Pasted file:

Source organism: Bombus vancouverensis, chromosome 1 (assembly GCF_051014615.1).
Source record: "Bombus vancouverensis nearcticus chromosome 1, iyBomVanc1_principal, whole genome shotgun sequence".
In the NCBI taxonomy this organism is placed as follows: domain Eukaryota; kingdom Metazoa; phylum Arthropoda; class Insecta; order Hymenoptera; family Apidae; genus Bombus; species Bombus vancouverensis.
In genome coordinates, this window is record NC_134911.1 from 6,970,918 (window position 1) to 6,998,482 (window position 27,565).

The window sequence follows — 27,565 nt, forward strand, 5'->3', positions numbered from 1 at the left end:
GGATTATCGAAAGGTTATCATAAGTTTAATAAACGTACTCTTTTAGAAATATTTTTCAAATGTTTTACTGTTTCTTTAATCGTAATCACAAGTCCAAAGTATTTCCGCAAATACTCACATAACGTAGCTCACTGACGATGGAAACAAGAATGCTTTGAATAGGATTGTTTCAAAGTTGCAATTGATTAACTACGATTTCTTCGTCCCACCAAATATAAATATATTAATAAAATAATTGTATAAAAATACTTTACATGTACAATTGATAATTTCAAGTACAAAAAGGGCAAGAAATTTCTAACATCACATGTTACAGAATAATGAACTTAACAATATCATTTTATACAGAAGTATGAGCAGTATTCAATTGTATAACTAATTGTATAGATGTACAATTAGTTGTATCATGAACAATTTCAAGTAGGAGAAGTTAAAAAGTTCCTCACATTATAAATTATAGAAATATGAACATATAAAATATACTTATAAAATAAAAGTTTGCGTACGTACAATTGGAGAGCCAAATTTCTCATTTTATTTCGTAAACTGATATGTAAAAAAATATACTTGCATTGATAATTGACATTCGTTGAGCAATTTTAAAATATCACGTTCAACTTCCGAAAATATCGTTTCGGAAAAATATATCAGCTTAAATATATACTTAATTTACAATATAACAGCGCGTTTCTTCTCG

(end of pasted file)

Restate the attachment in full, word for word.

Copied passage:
Source organism: Bombus vancouverensis, chromosome 1 (assembly GCF_051014615.1).
Source record: "Bombus vancouverensis nearcticus chromosome 1, iyBomVanc1_principal, whole genome shotgun sequence".
In the NCBI taxonomy this organism is placed as follows: domain Eukaryota; kingdom Metazoa; phylum Arthropoda; class Insecta; order Hymenoptera; family Apidae; genus Bombus; species Bombus vancouverensis.
In genome coordinates, this window is record NC_134911.1 from 6,970,918 (window position 1) to 6,998,482 (window position 27,565).

The window sequence follows — 27,565 nt, forward strand, 5'->3', positions numbered from 1 at the left end:
GGATTATCGAAAGGTTATCATAAGTTTAATAAACGTACTCTTTTAGAAATATTTTTCAAATGTTTTACTGTTTCTTTAATCGTAATCACAAGTCCAAAGTATTTCCGCAAATACTCACATAACGTAGCTCACTGACGATGGAAACAAGAATGCTTTGAATAGGATTGTTTCAAAGTTGCAATTGATTAACTACGATTTCTTCGTCCCACCAAATATAAATATATTAATAAAATAATTGTATAAAAATACTTTACATGTACAATTGATAATTTCAAGTACAAAAAGGGCAAGAAATTTCTAACATCACATGTTACAGAATAATGAACTTAACAATATCATTTTATACAGAAGTATGAGCAGTATTCAATTGTATAACTAATTGTATAGATGTACAATTAGTTGTATCATGAACAATTTCAAGTAGGAGAAGTTAAAAAGTTCCTCACATTATAAATTATAGAAATATGAACATATAAAATATACTTATAAAATAAAAGTTTGCGTACGTACAATTGGAGAGCCAAATTTCTCATTTTATTTCGTAAACTGATATGTAAAAAAATATACTTGCATTGATAATTGACATTCGTTGAGCAATTTTAAAATATCACGTTCAACTTCCGAAAATATCGTTTCGGAAAAATATATCAGCTTAAATATATACTTAATTTACAATATAACAGCGCGTTTCTTCTCG